For ironing truly does resemble printmaking: not only in its transformative applica­tion of pressure, but also in the way it generates parallel forms of cognition and crit­ical insight about bodies in space. Ironing the sleeve of a shirt, for example, is an act of multidimensional fusion: seams and buttons on the back of the sleeve emboss the front as the two layers merge under the heat and pressure. Just as the printing press can generate transparency from pressure, the laundress “sees through” these front and back layers with the iron. Ironing creates an acute awareness of the symmetries and reversals of the body, left and right as well as inside and outside, as garments are turned inside out in order to reach certain areas with the dominant hand, or folded symmetrically in order to iron two layers of fabric at once. Ironing shares, of course, printmaking’s concoction of beauty and violence, pattern and wound. And ironing generates a remarkably complex memory structure—erasing some forms of memory (it imposes a uniform smoothness on clothing that has been shaped by the body) but also imparting memory by changing the structure of fabric, by forming intentional creases, and—as anyone who has ironed an armhole can tell you—releasing latent bodily odors that cannot be perceived under normal condi­tions. The laundress knows clothing and the bodies that wear it from the inside out and from back to front.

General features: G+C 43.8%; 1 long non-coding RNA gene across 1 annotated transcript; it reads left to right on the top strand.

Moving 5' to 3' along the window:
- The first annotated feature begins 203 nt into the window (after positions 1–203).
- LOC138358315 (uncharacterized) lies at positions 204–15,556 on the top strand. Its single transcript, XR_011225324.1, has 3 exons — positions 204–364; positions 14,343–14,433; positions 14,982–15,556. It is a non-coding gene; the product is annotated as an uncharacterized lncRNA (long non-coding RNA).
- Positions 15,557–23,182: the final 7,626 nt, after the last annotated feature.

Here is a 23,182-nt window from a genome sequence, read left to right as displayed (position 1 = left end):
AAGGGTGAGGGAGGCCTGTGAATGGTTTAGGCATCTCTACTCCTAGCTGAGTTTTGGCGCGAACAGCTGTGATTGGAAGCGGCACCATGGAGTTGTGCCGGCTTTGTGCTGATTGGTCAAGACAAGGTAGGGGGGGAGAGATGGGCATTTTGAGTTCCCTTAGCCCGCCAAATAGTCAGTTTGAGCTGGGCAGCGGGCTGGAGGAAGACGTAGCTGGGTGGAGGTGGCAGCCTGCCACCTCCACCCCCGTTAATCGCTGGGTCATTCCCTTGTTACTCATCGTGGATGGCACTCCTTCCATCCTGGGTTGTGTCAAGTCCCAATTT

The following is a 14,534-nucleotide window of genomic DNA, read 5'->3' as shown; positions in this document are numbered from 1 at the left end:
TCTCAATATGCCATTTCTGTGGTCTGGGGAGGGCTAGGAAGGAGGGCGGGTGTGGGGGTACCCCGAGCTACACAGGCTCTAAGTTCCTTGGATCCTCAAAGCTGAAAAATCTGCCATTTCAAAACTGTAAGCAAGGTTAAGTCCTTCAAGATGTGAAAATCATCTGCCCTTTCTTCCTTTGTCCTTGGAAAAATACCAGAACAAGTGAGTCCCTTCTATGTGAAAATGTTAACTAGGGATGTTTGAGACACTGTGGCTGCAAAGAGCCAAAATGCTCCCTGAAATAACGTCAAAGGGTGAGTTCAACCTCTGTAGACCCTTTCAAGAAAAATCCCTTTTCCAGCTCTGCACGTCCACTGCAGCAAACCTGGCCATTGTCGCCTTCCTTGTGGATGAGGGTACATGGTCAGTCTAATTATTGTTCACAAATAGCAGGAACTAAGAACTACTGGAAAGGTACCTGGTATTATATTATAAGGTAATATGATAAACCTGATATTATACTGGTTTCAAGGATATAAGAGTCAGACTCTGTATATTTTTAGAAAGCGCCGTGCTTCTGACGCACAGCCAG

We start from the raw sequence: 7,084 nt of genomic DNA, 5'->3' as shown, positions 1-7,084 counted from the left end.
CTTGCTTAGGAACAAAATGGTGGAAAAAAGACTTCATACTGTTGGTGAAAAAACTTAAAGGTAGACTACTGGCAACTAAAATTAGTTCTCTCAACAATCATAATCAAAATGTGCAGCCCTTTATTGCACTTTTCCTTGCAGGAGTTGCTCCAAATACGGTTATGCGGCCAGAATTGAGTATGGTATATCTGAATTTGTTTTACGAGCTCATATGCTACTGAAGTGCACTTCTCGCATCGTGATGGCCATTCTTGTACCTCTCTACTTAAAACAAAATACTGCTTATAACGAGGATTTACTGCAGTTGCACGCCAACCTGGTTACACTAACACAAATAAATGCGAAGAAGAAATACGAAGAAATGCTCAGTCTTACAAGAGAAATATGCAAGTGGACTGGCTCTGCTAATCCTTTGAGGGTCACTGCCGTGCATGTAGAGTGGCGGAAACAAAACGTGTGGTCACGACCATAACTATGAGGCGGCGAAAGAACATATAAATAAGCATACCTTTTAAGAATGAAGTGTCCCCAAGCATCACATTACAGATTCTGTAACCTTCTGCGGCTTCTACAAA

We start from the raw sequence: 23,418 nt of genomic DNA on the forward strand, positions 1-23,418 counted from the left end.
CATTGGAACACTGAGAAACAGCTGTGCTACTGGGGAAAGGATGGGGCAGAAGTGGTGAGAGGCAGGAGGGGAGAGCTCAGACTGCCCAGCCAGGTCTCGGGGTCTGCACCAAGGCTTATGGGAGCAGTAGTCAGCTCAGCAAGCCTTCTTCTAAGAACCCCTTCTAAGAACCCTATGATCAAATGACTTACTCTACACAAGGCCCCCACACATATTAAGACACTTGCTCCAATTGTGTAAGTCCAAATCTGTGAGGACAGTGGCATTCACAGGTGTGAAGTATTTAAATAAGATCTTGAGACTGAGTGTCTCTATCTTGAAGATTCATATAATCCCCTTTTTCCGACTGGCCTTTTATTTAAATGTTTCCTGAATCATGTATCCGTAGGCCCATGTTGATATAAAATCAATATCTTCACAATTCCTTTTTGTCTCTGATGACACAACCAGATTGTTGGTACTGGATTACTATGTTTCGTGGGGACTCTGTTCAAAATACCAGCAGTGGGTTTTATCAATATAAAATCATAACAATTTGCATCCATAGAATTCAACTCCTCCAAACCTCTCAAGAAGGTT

Ida Mae’s name at the bottom of her print may seem to function as a title. But it is also a signature. Ida Mae is not just the printed but the printer, not just a figure but a figurative artist.

The Beauties inspire myriad forms of responsive interpretation. Acknowledging the conceptual and affective complexities that arise from the printmaking process, one might go on to study them through the lenses of critical race theory, feminism, surrealism, intersectionality, topology, geometry, architecture, monumentality, labor history, fashion history, globalization, and so on. Each of these fields might generate new knowledge about the prints, and the prints might challenge and reorganize the shape of knowledge within those fields. But all along, it should be remembered that the knowledge the Beauties inspire began with the insights of Cole’s grandmothers, steam irons in hand.